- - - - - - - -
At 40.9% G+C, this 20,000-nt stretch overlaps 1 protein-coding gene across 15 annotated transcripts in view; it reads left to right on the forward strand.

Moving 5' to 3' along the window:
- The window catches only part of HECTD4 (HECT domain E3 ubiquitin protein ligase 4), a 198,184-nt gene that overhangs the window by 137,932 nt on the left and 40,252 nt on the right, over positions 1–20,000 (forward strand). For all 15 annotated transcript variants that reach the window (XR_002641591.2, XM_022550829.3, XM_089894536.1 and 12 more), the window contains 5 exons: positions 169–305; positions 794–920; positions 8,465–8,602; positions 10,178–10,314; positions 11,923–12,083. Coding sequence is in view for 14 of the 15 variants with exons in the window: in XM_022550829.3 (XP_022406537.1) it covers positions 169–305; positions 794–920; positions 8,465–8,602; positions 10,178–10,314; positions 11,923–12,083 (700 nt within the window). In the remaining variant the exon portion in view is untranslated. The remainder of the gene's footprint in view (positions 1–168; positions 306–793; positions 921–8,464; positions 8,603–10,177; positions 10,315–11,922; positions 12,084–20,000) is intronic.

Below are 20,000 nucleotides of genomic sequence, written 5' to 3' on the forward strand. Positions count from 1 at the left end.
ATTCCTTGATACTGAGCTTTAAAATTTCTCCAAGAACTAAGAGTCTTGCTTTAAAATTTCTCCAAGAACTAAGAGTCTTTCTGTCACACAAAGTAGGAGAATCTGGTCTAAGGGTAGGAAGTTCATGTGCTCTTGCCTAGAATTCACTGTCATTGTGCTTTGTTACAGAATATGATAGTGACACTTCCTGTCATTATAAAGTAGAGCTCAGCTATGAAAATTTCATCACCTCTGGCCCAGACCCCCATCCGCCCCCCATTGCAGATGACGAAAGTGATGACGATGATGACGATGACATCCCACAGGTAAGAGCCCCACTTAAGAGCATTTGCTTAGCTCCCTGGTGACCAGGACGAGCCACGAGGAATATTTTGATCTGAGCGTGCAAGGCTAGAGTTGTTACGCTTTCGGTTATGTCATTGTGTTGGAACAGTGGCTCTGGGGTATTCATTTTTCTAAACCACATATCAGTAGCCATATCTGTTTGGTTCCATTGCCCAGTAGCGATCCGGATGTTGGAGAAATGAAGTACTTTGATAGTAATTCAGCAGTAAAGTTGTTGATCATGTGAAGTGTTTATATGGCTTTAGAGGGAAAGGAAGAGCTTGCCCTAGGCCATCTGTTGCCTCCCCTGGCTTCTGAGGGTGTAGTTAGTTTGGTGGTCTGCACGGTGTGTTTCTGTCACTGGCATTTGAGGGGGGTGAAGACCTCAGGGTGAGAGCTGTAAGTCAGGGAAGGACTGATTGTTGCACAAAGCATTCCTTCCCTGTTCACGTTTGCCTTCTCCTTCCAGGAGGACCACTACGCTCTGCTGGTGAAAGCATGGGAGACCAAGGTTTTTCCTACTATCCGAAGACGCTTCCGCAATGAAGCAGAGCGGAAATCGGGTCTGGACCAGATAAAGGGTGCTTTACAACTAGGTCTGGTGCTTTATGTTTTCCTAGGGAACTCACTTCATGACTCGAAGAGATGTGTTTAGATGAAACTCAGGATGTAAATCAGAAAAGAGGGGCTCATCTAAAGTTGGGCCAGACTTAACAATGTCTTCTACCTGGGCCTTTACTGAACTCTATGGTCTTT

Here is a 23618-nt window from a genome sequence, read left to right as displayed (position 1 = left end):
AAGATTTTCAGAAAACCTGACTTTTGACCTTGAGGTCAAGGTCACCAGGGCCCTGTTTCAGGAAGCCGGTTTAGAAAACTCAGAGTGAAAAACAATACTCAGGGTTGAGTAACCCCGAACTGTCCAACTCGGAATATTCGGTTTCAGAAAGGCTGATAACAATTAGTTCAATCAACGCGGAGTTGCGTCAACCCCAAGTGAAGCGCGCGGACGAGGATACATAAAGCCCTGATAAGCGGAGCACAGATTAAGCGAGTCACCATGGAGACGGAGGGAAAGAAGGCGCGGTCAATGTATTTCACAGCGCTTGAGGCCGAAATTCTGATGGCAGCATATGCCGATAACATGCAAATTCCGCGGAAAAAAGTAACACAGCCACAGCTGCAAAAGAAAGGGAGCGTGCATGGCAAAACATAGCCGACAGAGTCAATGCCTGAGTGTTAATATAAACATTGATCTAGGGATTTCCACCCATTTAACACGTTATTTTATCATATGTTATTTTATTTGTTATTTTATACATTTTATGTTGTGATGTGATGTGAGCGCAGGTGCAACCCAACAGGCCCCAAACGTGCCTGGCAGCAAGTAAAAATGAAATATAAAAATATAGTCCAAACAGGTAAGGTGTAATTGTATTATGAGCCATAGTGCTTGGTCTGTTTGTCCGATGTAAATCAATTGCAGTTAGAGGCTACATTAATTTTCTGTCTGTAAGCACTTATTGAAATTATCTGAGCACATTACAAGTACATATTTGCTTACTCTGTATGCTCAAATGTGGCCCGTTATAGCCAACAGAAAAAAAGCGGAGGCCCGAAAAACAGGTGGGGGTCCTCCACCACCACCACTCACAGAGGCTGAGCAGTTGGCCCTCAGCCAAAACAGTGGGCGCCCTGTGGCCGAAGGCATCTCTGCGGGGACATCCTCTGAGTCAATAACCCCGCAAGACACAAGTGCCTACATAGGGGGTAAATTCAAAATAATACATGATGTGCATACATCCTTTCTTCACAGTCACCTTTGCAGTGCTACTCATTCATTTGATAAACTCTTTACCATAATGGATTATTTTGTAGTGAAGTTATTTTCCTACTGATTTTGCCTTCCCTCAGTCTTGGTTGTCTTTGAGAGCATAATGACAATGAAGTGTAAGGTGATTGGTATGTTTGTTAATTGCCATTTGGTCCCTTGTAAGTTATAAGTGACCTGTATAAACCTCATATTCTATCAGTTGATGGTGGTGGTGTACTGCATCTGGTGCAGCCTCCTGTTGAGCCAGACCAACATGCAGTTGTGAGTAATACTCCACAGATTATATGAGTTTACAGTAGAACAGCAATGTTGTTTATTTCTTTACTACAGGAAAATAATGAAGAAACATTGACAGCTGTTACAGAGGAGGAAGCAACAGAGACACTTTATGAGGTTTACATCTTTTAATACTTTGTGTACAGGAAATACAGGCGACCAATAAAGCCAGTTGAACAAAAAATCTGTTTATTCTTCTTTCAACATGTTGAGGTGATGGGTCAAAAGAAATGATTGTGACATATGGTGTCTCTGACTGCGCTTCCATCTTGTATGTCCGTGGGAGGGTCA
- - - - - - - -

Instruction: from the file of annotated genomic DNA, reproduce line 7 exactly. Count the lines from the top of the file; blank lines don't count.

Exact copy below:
AAGATTTTCAGAAAACCTGACTTTTGACCTTGAGGTCAAGGTCACCAGGGCCCTGTTTCAGGAAGCCGGTTTAGAAAACTCAGAGTGAAAAACAATACTCAGGGTTGAGTAACCCCGAACTGTCCAACTCGGAATATTCGGTTTCAGAAAGGCTGATAACAATTAGTTCAATCAACGCGGAGTTGCGTCAACCCCAAGTGAAGCGCGCGGACGAGGATACATAAAGCCCTGATAAGCGGAGCACAGATTAAGCGAGTCACCATGGAGACGGAGGGAAAGAAGGCGCGGTCAATGTATTTCACAGCGCTTGAGGCCGAAATTCTGATGGCAGCATATGCCGATAACATGCAAATTCCGCGGAAAAAAGTAACACAGCCACAGCTGCAAAAGAAAGGGAGCGTGCATGGCAAAACATAGCCGACAGAGTCAATGCCTGAGTGTTAATATAAACATTGATCTAGGGATTTCCACCCATTTAACACGTTATTTTATCATATGTTATTTTATTTGTTATTTTATACATTTTATGTTGTGATGTGATGTGAGCGCAGGTGCAACCCAACAGGCCCCAAACGTGCCTGGCAGCAAGTAAAAATGAAATATAAAAATATAGTCCAAACAGGTAAGGTGTAATTGTATTATGAGCCATAGTGCTTGGTCTGTTTGTCCGATGTAAATCAATTGCAGTTAGAGGCTACATTAATTTTCTGTCTGTAAGCACTTATTGAAATTATCTGAGCACATTACAAGTACATATTTGCTTACTCTGTATGCTCAAATGTGGCCCGTTATAGCCAACAGAAAAAAAGCGGAGGCCCGAAAAACAGGTGGGGGTCCTCCACCACCACCACTCACAGAGGCTGAGCAGTTGGCCCTCAGCCAAAACAGTGGGCGCCCTGTGGCCGAAGGCATCTCTGCGGGGACATCCTCTGAGTCAATAACCCCGCAAGACACAAGTGCCTACATAGGGGGTAAATTCAAAATAATACATGATGTGCATACATCCTTTCTTCACAGTCACCTTTGCAGTGCTACTCATTCATTTGATAAACTCTTTACCATAATGGATTATTTTGTAGTGAAGTTATTTTCCTACTGATTTTGCCTTCCCTCAGTCTTGGTTGTCTTTGAGAGCATAATGACAATGAAGTGTAAGGTGATTGGTATGTTTGTTAATTGCCATTTGGTCCCTTGTAAGTTATAAGTGACCTGTATAAACCTCATATTCTATCAGTTGATGGTGGTGGTGTACTGCATCTGGTGCAGCCTCCTGTTGAGCCAGACCAACATGCAGTTGTGAGTAATACTCCACAGATTATATGAGTTTACAGTAGAACAGCAATGTTGTTTATTTCTTTACTACAGGAAAATAATGAAGAAACATTGACAGCTGTTACAGAGGAGGAAGCAACAGAGACACTTTATGAGGTTTACATCTTTTAATACTTTGTGTACAGGAAATACAGGCGACCAATAAAGCCAGTTGAACAAAAAATCTGTTTATTCTTCTTTCAACATGTTGAGGTGATGGGTCAAAAGAAATGATTGTGACATATGGTGTCTCTGACTGCGCTTCCATCTTGTATGTCCGTGGGAGGGTCA